A couple of weeks ago I blogged about my big pedagogy project this semester, to redesign my Portuguese language class final composition, writing a Wikipedia page together in the target language. I'm happy to report that it was a total success!
Here's a screenshot of the page before our intervention:
As you can see, it was only about 2 paragraphs long, with few pictures and very little information. And... (drumroll please): here is the new article!
I'm so proud of my students' effort, not only to write a quality project in a foreign language, but also to learn the code and do some skill-building. So, what is our assessment? I saw several advantages:
- The students grew in their writing and editing ability in the foreign language. Writing a Wikipedia article instead of a traditional composition made them pay more attention to details and nuance in the language, and more likely to take time to make it right. Additionally, since each of them chose to update a section of particular interest to them, they were more motivated to make a quality project.
- Students learned about writing in a different academic register. Most students had no experience writing in the neutral, informative, encyclopedic Wikipedia style, a tone distinct from both conversational "me-centered" speech commonly used in the foreign language classroom, as well as separate from the more argumentative style of an academic essay.
- Students gained in their own cultural awareness, negotiating the translation or adaptation of certain terms as they established internal Wikipedia links. Internal links are the backbone of a good Wikipedia article, and students were often surprised what articles already existed for Nashville-themed topics in Portuguese (for example "Honky tonk" or the "Tennessee Titans" or the "Mississippian culture"). Likewise, the addition of a strong article opens up new cultural information to Portuguese-speakers, hopefully forming a cross-cultural dialogue.
- Students gained tangible coding skills. Wikipedia is pretty coding "light," so our digital native students negotiated it with ease. Even so, they had to solve problems in the code with much of the coding language in Portuguese .With just a short coding introduction and a collaborative workshop, the students were pros. I even had volunteers to spend extra time making tables (coding all in Portuguese) for demographics, climate, and universities in Nashville.
Now, despite the benefits, there were a few drawbacks, most of which had to do with the amount of effort the project requred. Learning the coding, going through two rounds of drafts with peer and instructor editing occupied my students in-class and out-of-class time for nearly two weeks (Not to mention the hours I spent fixing grammar and coding errors!). Additionally, the project took up approximately 3-4 days of class instruction which might otherwise have been used to practice reading, writing, speaking, and listening, the core skills to be developed in a language course.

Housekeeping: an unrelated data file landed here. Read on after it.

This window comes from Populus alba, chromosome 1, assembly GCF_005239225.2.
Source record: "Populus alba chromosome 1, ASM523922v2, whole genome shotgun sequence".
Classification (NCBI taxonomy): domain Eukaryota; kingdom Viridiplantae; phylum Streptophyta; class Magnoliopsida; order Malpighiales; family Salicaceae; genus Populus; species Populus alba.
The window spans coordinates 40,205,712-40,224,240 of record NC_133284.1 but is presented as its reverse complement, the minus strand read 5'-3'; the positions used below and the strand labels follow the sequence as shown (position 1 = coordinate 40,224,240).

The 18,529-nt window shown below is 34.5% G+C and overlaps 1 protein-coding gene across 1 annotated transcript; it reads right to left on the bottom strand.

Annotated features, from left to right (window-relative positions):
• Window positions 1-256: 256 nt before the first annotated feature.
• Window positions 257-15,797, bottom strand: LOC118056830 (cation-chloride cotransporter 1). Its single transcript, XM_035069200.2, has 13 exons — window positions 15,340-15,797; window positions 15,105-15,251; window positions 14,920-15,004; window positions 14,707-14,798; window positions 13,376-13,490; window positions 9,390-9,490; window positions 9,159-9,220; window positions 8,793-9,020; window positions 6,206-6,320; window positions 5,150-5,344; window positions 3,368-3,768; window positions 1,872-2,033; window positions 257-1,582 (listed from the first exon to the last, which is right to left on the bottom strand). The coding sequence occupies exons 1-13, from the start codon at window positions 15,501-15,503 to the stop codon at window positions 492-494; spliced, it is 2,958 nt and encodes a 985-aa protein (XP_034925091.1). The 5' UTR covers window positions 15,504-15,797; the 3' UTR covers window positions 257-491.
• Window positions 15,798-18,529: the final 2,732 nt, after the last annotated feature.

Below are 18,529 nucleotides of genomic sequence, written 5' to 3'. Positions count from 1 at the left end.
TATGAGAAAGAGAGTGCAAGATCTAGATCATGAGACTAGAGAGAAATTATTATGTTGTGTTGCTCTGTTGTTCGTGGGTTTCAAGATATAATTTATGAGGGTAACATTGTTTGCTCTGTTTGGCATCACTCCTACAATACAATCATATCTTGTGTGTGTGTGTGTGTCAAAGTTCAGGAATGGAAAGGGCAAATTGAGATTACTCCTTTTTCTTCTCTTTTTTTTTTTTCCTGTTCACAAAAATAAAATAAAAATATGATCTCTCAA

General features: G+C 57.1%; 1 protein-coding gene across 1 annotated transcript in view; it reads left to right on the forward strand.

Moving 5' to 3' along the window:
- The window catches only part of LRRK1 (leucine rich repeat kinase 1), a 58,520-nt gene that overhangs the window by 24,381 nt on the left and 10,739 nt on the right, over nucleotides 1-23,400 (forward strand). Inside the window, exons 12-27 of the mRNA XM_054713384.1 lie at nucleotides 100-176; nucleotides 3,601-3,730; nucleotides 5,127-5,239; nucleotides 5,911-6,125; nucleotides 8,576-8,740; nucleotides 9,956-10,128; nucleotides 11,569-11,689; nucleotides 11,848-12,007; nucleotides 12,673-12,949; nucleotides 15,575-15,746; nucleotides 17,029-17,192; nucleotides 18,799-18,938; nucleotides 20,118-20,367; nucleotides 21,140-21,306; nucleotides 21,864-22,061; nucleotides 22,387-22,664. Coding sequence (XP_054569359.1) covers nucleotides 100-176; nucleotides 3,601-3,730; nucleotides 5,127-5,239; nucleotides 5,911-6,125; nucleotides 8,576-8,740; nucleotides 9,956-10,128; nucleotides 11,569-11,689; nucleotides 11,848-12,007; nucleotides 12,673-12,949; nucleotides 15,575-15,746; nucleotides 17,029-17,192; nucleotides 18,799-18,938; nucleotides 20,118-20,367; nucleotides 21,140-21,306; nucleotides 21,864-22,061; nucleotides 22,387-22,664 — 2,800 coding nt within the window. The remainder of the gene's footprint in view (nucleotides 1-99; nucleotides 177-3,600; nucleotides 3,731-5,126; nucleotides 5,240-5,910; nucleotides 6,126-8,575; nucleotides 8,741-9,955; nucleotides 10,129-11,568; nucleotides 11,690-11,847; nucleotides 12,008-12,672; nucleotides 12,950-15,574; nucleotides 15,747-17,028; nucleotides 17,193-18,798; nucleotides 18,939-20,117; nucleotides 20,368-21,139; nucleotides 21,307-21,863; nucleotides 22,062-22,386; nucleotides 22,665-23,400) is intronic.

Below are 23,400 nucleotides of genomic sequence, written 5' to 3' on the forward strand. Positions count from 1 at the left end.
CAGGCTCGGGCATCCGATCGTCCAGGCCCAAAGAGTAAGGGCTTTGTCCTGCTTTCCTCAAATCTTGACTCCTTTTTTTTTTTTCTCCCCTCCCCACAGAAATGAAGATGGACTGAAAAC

That being said, I think the benefits outweighed the drawbacks, and I will be doing the project again when I teach Portuguese. Next time, I will make several changes, mostly to the schedule. I plan to start the process early on in the semester, and add an additional step: Translation of a short piece on a Portuguese Wikipedia page to English. The students will be able to do this early on in the semester, and will learn the coding in English for the first time (which will ease the transition). Most importantly, instead of just generating American cultural content for Portuguese speakers, we will be introducing unknown pieces of Lusophone culture to English-speaking audiences. This will be a nice preparatory step for the final composition. With the article in Portuguese, I will expand the 4-week process into about 6, leaving more room for peer review, assuring that students have access to spell-check, etc. In the end, I wound up being the sort of filter that my students passed through, both for grammar and coding. I'd love for it to be a more organic, student-centered peer-editing approach (And it will save me a ton of work)!
Finally, next time I'll be incorporating more student feedback from the beginning, perhaps tracking their progress with the use of surveys. I'm even thinking of turning my project into a paper publishable in a journal of SoTL (Scholarship of Teaching and Learning). I was so excited with the results, and I'd love to hear your feedback!